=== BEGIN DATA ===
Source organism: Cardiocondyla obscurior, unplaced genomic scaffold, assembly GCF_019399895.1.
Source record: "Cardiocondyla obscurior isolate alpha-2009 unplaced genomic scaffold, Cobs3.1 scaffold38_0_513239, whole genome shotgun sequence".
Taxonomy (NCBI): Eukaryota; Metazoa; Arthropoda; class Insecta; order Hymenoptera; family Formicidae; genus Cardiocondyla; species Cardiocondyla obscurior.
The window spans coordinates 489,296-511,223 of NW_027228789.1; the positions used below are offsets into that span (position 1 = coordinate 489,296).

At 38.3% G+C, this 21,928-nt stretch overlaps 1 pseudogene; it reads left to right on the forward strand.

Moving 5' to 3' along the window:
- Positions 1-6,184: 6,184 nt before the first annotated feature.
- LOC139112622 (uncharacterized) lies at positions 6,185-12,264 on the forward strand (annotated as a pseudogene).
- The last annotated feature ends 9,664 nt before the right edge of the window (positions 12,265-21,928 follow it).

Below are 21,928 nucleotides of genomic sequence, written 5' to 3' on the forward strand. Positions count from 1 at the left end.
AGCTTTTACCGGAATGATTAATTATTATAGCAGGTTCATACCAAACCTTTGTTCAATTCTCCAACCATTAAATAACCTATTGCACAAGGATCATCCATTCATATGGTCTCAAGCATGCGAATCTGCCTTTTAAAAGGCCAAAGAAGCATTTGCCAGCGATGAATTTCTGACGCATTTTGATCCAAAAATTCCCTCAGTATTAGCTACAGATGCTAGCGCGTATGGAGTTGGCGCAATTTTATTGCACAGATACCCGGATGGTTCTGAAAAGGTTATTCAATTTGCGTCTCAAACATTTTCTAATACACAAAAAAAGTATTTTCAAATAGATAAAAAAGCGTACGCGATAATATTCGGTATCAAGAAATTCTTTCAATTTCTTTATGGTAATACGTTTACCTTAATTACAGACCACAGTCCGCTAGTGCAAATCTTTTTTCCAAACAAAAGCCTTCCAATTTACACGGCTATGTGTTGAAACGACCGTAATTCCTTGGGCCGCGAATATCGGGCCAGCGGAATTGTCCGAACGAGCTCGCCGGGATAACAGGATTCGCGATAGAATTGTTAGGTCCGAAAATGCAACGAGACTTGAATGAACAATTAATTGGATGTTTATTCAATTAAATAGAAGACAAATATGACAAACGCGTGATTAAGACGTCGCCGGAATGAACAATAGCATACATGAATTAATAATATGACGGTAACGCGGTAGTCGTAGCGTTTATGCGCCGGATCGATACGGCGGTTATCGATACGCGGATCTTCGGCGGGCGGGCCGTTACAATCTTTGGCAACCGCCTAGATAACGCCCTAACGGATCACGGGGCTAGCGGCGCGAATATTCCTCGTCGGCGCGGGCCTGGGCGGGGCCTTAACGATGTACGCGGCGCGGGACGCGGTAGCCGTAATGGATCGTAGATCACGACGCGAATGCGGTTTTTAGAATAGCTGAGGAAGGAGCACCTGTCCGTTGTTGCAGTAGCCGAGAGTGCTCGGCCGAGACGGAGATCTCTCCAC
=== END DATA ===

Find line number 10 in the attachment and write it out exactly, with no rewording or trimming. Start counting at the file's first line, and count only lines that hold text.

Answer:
Below are 21,928 nucleotides of genomic sequence, written 5' to 3' on the forward strand. Positions count from 1 at the left end.